- Formal category: The Alchemy Café and Wine Bar serving Abalonesome Piggy – The Pig rides again: Abalone, hog’s pudding, warm onion salad and crème fraiche, matched with Monteith’s Pilsner. Second course Bunny in a Basket and containing braised wild rabbit in a Rewena bread basket with watercress, kina and kumara mash and wild blackberry jus, is accompanied by Monteith’s Original.

New Zealand’s longest running beer and food matching/wild cuisine competition is competed for in eight regions over three weeks in Auckland, Wellington, Hamilton, Tauranga, Christchurch, Dunedin, Queenstown and the West Coast.

The Monteith’s Beer and Wild Food Challenge began on July 23 in the North Island and July 30 in the South Island. The Challenge concluded on Sunday 13 August in the North and the following Sunday 20 August in the South Island.

About Monteith’s Beer and Wild Food Challenge:

- Participants can either enter in the formal or informal category (formal entries must produce an entrée and main to be presented in a formal dining environment).
- The dish then needs to be matched to one of the Monteith’s family of six ‘Classic’ craft brews, including Original Ale, Radler, Golden, Black, Celtic and Pilsner.

- Wild food can come from the sea, rivers or lake, the sky or the countryside.
- Each dish must comprise the best available wild food, defined as non-farm-raised produce reared under normal health and safety conditions.
- The winning restaurants from each region each win a prize package valued at $8,000. In addition, the national winner receives a prize package valued at $15,000.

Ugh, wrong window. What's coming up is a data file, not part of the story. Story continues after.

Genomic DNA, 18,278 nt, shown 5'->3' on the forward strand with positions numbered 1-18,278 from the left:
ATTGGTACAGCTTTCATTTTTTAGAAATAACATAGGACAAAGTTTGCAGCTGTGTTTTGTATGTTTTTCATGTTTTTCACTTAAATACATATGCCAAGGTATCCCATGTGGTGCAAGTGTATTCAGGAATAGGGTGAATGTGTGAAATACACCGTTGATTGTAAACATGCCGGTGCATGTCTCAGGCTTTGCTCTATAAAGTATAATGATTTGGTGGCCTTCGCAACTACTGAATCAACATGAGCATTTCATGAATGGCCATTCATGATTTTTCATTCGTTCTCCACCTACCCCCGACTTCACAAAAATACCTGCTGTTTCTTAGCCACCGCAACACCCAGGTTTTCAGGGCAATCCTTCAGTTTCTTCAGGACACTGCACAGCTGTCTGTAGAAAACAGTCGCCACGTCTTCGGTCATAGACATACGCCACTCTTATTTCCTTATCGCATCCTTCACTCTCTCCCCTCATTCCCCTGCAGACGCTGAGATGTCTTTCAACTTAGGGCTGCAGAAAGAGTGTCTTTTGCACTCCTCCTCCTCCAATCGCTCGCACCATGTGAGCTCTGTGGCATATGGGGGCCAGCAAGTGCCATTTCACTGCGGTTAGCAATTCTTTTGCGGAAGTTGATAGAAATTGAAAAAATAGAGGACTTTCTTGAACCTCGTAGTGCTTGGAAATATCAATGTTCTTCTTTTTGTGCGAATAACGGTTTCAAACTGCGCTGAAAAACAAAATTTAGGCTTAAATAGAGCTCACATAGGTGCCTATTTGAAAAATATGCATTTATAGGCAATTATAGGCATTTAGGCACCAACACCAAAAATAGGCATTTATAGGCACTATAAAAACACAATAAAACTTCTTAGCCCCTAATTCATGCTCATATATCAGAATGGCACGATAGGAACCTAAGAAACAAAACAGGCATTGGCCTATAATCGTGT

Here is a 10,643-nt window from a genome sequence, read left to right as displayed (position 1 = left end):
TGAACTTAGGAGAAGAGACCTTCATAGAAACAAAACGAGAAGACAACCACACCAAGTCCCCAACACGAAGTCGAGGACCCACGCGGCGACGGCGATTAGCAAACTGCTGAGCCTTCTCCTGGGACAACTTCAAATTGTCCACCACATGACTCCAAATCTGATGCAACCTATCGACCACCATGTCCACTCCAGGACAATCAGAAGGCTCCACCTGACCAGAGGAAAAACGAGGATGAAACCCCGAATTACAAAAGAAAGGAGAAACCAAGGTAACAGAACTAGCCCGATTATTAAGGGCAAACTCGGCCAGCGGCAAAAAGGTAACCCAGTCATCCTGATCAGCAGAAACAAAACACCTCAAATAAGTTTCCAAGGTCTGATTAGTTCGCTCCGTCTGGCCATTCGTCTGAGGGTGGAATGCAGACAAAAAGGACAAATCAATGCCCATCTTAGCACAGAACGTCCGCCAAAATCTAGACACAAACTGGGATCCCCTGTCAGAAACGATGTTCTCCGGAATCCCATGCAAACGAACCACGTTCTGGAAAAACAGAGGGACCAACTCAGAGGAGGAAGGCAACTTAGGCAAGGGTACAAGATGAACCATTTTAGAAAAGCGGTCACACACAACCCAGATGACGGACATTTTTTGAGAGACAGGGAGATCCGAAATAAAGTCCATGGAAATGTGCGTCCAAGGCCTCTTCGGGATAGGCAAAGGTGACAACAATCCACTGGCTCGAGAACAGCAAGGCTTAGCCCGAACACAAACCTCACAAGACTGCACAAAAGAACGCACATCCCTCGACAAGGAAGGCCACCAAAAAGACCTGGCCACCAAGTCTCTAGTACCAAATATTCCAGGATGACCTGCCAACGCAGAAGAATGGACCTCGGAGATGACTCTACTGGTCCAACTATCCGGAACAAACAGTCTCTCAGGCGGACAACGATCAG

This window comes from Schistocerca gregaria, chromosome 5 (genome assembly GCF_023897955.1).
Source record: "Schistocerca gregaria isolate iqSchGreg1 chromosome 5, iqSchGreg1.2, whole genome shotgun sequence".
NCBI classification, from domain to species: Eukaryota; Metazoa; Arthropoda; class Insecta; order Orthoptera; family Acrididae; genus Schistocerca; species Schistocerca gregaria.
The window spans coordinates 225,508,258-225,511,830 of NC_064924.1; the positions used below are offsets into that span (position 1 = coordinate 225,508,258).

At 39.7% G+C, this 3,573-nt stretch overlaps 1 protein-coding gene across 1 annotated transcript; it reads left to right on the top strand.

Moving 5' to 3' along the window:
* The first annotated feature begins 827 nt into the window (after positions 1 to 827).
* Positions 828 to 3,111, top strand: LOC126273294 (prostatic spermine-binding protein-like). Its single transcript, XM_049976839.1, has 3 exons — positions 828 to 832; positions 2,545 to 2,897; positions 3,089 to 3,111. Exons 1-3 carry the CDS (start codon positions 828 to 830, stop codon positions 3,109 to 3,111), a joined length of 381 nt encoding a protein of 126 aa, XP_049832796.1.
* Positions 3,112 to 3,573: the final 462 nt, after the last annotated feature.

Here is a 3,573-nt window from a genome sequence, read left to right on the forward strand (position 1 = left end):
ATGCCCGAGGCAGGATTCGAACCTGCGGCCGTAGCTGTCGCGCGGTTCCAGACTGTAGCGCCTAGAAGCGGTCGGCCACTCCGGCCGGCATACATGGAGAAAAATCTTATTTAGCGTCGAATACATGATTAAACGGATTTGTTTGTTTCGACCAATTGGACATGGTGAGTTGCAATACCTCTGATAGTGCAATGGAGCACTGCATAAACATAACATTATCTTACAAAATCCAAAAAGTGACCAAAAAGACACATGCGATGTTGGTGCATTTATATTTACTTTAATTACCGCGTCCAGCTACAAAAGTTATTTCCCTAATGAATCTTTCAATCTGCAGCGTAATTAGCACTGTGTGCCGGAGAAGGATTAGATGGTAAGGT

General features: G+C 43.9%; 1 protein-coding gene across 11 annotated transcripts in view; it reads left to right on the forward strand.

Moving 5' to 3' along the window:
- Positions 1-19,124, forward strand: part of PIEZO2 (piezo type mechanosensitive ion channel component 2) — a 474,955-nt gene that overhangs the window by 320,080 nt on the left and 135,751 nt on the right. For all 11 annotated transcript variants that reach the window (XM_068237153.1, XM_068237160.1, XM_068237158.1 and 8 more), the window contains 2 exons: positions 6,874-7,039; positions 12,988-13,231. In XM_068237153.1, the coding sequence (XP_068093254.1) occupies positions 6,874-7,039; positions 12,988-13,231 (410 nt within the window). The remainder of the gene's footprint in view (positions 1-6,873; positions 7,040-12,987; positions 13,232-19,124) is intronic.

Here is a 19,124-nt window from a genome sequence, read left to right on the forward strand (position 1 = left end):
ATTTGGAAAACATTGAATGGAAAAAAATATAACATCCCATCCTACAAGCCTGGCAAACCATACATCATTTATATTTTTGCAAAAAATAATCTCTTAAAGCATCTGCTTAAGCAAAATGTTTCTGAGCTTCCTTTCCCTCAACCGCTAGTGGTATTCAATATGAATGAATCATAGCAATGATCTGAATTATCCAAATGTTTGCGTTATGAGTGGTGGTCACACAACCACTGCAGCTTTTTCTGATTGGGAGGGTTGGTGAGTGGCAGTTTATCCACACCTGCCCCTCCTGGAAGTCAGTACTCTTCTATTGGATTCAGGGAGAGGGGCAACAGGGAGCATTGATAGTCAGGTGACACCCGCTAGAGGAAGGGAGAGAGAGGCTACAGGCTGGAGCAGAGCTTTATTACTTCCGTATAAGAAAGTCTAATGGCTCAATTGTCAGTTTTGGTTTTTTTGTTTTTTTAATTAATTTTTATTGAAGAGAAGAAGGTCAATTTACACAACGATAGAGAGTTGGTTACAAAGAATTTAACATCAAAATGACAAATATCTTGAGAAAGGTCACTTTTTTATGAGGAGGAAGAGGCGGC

© Scoop Media

Culture Headlines | Health Headlines | Education Headlines

Handcrafted Form: Rare Treasures From Japan

This unique exhibition at Expressions Whirinaki represents 90 everyday objects made by contemporary Japanese artisans who employ various traditional craft techniques made in regional workshops. The works used in daily life are crafted from raw materials with techniques appropriate to bringing out the best of its medium, balancing ease of use with aesthetic appeal. More>>

Howard Davis Article: A Musical Axis - Brahms, Wagner, Sibelius

Brahms' warm and exquisitely subtle Symphony No. 3 in F major, Wagner's irrepressibly sentimental symphonic poem Siegfried Idyll, and Sibelius' chilling and immensely challenging Violin Concerto in D minor exemplify distinct stages of development in a tangled and convoluted series of skirmishes that came to define subsequent disputes about the nature of post-Romantic orchestral writing well into the following century. More>>


Scoop Review Of Books: A Pale Ghost Writer

Reviewed by Ruth Brassington, Richard Flanagan's new novel is about a novelist hastily ghost-writing the biography of a crook about to go to trial. The reader is kept on a cliff-edge, as the narrator tries to get blood out of his stone man. More>>

New Zealand Wars Commemoration: Witi Ihimaera's Sleeps Standing Moetū

The second of several articles to mark Rā Maumahara, remembering the New Zealand Land Wars. The first was a Q&A with Vincent O’Malley, author of The Great War for New Zealand: Waikato 1800–2000. More>>




  • Wellington
  • Christchurch
  • Auckland